The concept of an integrated workplace was rather strange to employees in the mid-1800s in Cincinnati – unless you worked for Henry Boyd (1802-1886). Boyd owned a four-building complex at Broadway and Eighth Street. He hired 50 employees of any race to work side-by-side in his bed-making factory. Some were so opposed to his hiring practices that his factory was burned to the ground three times. But Boyd kept rebuilding. In 1862, after the third fire, however, Boyd could not get insurance.
Boyd canopy beds are now coveted antiques. There is one on display at the Golden Lamb Inn in Lebanon, which has been dubbed one of Ohio’s 100 most valued antiques. But during his lifetime, Boyd’s expertise expanded beyond the bed-making business.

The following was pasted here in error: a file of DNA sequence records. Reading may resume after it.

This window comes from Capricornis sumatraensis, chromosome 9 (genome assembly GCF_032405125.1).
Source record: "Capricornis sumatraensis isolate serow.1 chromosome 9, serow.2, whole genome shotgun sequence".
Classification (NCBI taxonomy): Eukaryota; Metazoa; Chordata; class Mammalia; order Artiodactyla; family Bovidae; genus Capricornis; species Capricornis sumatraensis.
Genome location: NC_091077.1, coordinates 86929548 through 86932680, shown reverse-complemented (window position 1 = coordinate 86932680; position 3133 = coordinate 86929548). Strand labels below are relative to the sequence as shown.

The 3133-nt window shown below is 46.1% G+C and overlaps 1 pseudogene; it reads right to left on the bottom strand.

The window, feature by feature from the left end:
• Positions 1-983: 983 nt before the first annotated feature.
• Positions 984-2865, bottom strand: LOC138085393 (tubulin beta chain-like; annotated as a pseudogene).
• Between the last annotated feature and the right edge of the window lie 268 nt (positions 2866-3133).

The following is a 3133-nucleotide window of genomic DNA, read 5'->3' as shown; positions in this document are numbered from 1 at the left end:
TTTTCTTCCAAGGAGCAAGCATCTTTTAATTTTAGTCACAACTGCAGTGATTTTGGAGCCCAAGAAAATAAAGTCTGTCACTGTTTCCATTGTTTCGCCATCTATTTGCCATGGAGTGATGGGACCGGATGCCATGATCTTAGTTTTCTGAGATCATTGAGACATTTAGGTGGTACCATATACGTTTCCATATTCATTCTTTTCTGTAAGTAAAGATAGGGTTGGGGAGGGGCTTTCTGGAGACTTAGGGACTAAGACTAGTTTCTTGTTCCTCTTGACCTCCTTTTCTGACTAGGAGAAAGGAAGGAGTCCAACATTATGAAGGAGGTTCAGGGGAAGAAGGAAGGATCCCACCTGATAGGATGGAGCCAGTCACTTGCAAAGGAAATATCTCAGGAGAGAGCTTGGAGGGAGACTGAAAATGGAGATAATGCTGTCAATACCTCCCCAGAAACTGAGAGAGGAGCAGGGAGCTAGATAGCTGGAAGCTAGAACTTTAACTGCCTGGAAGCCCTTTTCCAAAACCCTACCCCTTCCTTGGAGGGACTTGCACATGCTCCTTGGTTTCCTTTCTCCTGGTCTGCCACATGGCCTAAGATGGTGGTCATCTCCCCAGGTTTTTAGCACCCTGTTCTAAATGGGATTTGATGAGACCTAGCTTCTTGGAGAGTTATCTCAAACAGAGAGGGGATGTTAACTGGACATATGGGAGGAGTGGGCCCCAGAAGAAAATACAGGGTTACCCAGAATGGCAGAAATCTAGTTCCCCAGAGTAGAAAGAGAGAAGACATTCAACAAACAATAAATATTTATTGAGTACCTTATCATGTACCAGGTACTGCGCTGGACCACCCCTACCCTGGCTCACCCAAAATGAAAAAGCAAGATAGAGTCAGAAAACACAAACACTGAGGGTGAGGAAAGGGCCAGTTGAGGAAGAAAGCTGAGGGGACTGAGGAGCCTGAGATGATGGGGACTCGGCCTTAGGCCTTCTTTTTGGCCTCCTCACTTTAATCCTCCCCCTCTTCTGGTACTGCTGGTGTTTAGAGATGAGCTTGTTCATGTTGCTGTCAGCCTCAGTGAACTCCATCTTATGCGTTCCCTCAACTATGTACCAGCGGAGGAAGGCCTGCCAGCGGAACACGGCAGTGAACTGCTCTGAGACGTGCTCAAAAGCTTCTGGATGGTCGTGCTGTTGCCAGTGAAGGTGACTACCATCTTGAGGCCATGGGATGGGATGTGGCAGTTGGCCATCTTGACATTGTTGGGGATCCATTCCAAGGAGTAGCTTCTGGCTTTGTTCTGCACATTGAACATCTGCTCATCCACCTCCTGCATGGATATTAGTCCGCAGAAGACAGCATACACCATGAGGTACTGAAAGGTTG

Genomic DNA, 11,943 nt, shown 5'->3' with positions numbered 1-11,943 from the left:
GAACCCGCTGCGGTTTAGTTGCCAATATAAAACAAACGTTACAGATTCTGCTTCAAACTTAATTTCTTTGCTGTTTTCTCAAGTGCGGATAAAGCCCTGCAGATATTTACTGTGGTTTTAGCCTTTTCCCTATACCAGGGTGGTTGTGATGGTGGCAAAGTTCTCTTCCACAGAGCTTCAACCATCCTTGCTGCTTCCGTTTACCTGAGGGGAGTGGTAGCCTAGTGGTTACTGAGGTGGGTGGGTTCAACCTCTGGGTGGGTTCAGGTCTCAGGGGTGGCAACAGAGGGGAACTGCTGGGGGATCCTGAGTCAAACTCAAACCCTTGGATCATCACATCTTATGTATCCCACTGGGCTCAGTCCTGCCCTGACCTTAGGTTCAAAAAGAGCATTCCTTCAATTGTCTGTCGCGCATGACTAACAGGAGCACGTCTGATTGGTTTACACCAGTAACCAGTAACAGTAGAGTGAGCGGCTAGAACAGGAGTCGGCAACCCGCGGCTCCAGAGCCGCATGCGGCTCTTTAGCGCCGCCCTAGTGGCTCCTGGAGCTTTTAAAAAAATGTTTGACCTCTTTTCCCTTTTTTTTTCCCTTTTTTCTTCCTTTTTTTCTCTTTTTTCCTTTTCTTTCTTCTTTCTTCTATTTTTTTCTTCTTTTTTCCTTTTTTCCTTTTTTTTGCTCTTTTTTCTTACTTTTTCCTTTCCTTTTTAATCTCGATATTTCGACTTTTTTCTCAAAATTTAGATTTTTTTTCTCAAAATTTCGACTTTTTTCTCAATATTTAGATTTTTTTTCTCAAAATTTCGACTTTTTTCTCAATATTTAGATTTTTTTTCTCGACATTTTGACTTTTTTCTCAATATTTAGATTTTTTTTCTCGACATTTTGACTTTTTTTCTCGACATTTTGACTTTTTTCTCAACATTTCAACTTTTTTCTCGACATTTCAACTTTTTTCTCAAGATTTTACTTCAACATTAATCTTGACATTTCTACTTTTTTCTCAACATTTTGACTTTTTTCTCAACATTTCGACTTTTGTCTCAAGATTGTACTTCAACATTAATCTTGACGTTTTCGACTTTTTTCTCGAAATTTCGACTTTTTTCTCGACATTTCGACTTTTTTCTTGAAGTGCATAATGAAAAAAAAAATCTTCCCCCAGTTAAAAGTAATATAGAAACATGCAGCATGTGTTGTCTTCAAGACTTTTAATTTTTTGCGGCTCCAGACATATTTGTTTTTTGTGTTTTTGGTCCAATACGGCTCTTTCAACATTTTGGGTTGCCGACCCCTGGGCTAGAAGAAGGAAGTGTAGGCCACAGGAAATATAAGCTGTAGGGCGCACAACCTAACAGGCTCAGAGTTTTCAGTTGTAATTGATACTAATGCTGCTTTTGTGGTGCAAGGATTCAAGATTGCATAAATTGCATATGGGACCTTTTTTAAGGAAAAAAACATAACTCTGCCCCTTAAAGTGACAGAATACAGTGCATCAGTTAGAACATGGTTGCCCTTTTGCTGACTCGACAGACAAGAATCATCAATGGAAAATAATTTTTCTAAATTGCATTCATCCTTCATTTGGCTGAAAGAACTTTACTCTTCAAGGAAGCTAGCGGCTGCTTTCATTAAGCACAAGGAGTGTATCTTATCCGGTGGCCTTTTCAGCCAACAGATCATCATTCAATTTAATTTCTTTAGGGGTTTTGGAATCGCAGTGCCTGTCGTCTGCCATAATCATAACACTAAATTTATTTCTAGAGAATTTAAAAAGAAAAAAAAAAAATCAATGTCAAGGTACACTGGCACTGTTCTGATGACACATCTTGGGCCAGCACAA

In 1832, he also offered a solution to the cholera epidemic, warning that the source of cholera was waterborne and preventable by boiling all drinking water. His views were shared in a local newspaper but went ignored. Boyd is buried in an unmarked grave at Spring Grove Cemetery.